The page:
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Sanctuary movement still has a heartbeat

Both sides watch the case of a woman sheltered in a Chicago church so she can stay with her U.S.-born son.

November 24, 2006|P.J. Huffstutter | Times Staff Writer

CHICAGO — Three months ago, Elvira Arellano and her son Saul walked into the Adalberto United Methodist Church with nothing but the clothing they were wearing and a plan: to hide in the church's second-story apartment until the U.S. government granted her permission to stay in this country.

Elvira, a Mexican immigrant, and Saul, who was born in the United States, also had an unusual cheerleader in their defiance of the federal government: the city of Chicago.

This spring, the City Council unanimously supported Mayor Richard M. Daley's executive order stating that no city official or agency will aid federal immigration investigations unless ordered to do so by federal law or court order.

"Mayor Daley even wrote a letter to immigration officials" on Arellano's behalf, said church pastor Walter Coleman.

As the 2008 presidential contest begins to pick up steam, and immigration promises to be a key point of contention, a growing number of local agencies and state officials are debating the issue of providing sanctuary for illegal immigrants. The goal? To find a balance between enforcing federal law and protecting the needs of their immigrant communities.

Critics say towns and cities that offer sanctuary wrongly obstruct federal law. Proponents say cities are simply shifting the burden back to the federal government.

"Securing the borders is not the job of our police," said San Francisco Supervisor Gerardo Sandoval, who spearheaded a measure to endorse the city's 1989 sanctuary policy.

Today, dozens of cities and counties -- including Los Angeles, Detroit and New York -- have some sort of sanctuary ordinance on their books. Often, these laws outline when city workers and the police can, or cannot, alert federal officials to a person's immigration status. Some also limit aiding federal investigators on cases involving immigration issues.

Many law enforcement agencies are restricted from asking an individual's immigration status, said Joan Friedland, an immigration policy attorney with the National Immigration Law Center.

"It's a privacy and public safety issue," Friedland said. "If people fear that they are being targeted for racial profiling, they'll be afraid to report crimes or be a witness."

In some instances, these laws are largely symbolic. Elsewhere, the ordinances are aimed at courting an increasingly influential demographic.

In September, National City Mayor Nick Inzunza issued a proclamation declaring the San Diego County town an immigrant sanctuary. In 2000, nearly 60% of the city's population was Latino, according to U.S. census statistics. "That number is far larger now," Inzunza said.

The proclamation, he said, underscored existing ordinances that prevent police from reporting a person's immigration status to federal border agents.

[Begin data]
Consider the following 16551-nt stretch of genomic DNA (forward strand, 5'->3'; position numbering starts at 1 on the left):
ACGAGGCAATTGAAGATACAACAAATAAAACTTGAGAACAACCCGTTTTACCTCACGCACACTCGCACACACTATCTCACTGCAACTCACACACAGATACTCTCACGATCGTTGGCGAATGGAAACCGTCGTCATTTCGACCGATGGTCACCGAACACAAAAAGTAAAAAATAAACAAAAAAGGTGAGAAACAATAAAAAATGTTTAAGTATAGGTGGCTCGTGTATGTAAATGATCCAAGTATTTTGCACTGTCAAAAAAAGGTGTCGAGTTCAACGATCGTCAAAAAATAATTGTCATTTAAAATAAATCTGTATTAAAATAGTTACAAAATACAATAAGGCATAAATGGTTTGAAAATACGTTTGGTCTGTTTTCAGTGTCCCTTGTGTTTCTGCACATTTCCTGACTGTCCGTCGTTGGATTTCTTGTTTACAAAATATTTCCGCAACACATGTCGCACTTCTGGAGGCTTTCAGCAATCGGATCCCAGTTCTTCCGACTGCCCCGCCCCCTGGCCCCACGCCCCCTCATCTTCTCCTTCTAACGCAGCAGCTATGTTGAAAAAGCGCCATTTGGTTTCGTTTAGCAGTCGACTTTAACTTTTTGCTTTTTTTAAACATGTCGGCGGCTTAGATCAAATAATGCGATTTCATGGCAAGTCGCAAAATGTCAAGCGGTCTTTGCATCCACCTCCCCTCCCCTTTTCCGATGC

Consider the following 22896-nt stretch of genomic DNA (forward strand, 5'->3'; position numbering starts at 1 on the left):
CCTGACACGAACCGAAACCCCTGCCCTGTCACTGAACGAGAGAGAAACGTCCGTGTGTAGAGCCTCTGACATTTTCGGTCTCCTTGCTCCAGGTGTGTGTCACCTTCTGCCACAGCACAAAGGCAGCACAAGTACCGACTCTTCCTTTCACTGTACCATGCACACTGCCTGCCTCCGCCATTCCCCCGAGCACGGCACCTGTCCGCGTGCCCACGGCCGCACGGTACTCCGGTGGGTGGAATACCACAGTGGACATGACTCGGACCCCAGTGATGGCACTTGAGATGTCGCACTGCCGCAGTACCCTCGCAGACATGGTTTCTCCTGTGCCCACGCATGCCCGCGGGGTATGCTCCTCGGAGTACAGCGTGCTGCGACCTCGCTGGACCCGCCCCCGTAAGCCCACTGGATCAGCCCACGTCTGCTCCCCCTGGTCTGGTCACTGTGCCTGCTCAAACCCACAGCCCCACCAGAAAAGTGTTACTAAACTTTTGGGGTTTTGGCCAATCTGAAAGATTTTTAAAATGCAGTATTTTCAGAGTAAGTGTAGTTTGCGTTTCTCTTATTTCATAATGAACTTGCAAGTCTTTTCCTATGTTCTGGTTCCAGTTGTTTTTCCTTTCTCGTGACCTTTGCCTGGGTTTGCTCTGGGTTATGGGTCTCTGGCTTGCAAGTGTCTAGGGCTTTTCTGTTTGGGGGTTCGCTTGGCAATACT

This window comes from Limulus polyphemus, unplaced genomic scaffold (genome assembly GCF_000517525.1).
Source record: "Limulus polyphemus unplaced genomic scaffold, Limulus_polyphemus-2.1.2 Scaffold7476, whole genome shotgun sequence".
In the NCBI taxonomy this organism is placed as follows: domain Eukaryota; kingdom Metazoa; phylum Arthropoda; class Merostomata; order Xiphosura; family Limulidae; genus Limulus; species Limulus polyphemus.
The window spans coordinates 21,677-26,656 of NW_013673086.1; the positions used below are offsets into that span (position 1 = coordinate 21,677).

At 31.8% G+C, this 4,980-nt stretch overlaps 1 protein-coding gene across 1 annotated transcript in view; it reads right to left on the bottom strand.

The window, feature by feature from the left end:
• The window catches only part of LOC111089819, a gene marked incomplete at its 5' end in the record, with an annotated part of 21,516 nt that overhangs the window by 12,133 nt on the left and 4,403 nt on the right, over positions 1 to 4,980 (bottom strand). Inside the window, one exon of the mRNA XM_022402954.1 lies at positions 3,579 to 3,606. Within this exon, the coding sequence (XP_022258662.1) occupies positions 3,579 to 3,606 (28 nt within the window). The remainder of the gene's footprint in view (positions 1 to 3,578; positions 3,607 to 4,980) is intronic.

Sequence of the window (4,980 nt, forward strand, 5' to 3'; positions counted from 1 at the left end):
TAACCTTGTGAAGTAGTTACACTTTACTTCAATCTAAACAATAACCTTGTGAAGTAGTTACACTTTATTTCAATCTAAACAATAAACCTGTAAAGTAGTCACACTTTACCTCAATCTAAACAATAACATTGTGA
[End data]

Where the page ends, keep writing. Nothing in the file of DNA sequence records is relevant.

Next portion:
The laws also allow the creation of community groups among local undocumented workers. These groups, which elect their own leaders, regularly meet with the National City Council to talk about the immigrants' concerns -- without fear of being deported.

"I see this as granting amnesty to future Americans," Inzunza said.

The current sanctuary laws are loosely drawn from a centuries-old idea: to offer a place of protection in sacred places, where fugitives are immune from arrest. The modern sanctuary movement gained national attention in the early 1980s, when a group of Arizona clergy and lay workers faced felony charges for shielding, harboring and transporting illegal immigrants. Their arrests led to scores of churches declaring that they were havens for immigrants fleeing turmoil in Central America.

Under President Reagan, many of these immigrants were deported on grounds that they left for economic reasons and not because of political persecution. But driven by local voter pressure and the consolidated church effort, cities passed legislation that sided with the churches.

The current buzz over local sanctuary status also has sparked opposition.

Escondido, Calif., passed an ordinance that fines landlords if they rent properties to undocumented workers. In nearby Vista, employers of day laborers must register with the city and hand out material detailing work conditions -- or face up to six months in jail and $1,000 in fines.

Georgia has rolled out a law that requires police officers to try to establish a person's immigration status if they are arrested on felony charges. And the Colorado governor signed a law that would withhold state funding from municipalities that had established themselves as sanctuary cities.

"Every city was sent a letter for the mayor to sign to certify that they weren't a sanctuary city," said Douglas Lyon, mayor pro tem of Durango, Colo. "Our previous City Council had passed a resolution that some people had interpreted as saying we were one. We clarified the law, so now we're not, and I signed the letter."

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